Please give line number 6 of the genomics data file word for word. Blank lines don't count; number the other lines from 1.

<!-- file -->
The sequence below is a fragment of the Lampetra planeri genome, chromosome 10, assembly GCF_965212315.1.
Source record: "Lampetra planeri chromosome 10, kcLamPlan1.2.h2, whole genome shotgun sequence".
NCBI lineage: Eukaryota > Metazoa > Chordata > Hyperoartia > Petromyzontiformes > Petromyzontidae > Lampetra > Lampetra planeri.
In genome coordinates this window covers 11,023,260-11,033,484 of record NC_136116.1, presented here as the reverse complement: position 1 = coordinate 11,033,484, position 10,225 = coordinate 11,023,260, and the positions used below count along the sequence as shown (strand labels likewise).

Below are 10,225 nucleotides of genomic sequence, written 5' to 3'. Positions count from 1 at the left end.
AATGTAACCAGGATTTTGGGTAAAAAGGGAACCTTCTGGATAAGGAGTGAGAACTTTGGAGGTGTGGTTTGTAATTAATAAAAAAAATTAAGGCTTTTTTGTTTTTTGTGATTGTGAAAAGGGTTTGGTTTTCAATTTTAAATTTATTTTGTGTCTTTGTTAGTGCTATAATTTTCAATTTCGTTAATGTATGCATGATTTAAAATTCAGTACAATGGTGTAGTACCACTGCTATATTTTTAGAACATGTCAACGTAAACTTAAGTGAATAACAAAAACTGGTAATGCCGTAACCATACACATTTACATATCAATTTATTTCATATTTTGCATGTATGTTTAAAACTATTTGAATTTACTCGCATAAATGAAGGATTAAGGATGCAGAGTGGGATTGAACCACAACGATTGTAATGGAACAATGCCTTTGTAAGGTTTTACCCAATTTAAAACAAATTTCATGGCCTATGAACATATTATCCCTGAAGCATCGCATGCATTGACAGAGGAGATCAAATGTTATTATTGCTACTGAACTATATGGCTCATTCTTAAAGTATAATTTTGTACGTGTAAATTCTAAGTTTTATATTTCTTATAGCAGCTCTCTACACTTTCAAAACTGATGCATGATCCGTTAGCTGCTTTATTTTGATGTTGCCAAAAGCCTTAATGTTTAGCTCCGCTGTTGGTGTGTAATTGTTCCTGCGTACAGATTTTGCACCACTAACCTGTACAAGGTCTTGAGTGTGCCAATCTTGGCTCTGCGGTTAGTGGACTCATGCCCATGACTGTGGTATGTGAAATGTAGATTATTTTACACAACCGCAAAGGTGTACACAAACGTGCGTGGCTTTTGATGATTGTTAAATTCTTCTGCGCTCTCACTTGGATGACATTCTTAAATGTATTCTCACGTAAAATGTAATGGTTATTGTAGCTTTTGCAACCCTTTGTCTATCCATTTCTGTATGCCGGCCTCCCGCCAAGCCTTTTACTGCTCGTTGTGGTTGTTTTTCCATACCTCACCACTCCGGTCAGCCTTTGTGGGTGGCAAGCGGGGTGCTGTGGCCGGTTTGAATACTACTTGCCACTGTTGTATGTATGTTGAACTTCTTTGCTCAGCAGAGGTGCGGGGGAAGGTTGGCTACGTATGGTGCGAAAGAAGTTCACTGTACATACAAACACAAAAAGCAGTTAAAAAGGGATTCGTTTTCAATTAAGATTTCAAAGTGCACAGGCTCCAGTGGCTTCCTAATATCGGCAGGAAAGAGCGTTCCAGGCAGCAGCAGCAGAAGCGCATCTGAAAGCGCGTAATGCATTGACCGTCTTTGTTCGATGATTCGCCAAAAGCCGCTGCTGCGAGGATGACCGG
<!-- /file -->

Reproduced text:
AATGTAACCAGGATTTTGGGTAAAAAGGGAACCTTCTGGATAAGGAGTGAGAACTTTGGAGGTGTGGTTTGTAATTAATAAAAAAAATTAAGGCTTTTTTGTTTTTTGTGATTGTGAAAAGGGTTTGGTTTTCAATTTTAAATTTATTTTGTGTCTTTGTTAGTGCTATAATTTTCAATTTCGTTAATGTATGCATGATTTAAAATTCAGTACAATGGTGTAGTACCACTGCTATATTTTTAGAACATGTCAACGTAAACTTAAGTGAATAACAAAAACTGGTAATGCCGTAACCATACACATTTACATATCAATTTATTTCATATTTTGCATGTATGTTTAAAACTATTTGAATTTACTCGCATAAATGAAGGATTAAGGATGCAGAGTGGGATTGAACCACAACGATTGTAATGGAACAATGCCTTTGTAAGGTTTTACCCAATTTAAAACAAATTTCATGGCCTATGAACATATTATCCCTGAAGCATCGCATGCATTGACAGAGGAGATCAAATGTTATTATTGCTACTGAACTATATGGCTCATTCTTAAAGTATAATTTTGTACGTGTAAATTCTAAGTTTTATATTTCTTATAGCAGCTCTCTACACTTTCAAAACTGATGCATGATCCGTTAGCTGCTTTATTTTGATGTTGCCAAAAGCCTTAATGTTTAGCTCCGCTGTTGGTGTGTAATTGTTCCTGCGTACAGATTTTGCACCACTAACCTGTACAAGGTCTTGAGTGTGCCAATCTTGGCTCTGCGGTTAGTGGACTCATGCCCATGACTGTGGTATGTGAAATGTAGATTATTTTACACAACCGCAAAGGTGTACACAAACGTGCGTGGCTTTTGATGATTGTTAAATTCTTCTGCGCTCTCACTTGGATGACATTCTTAAATGTATTCTCACGTAAAATGTAATGGTTATTGTAGCTTTTGCAACCCTTTGTCTATCCATTTCTGTATGCCGGCCTCCCGCCAAGCCTTTTACTGCTCGTTGTGGTTGTTTTTCCATACCTCACCACTCCGGTCAGCCTTTGTGGGTGGCAAGCGGGGTGCTGTGGCCGGTTTGAATACTACTTGCCACTGTTGTATGTATGTTGAACTTCTTTGCTCAGCAGAGGTGCGGGGGAAGGTTGGCTACGTATGGTGCGAAAGAAGTTCACTGTACATACAAACACAAAAAGCAGTTAAAAAGGGATTCGTTTTCAATTAAGATTTCAAAGTGCACAGGCTCCAGTGGCTTCCTAATATCGGCAGGAAAGAGCGTTCCAGGCAGCAGCAGCAGAAGCGCATCTGAAAGCGCGTAATGCATTGACCGTCTTTGTTCGATGATTCGCCAAAAGCCGCTGCTGCGAGGATGACCGG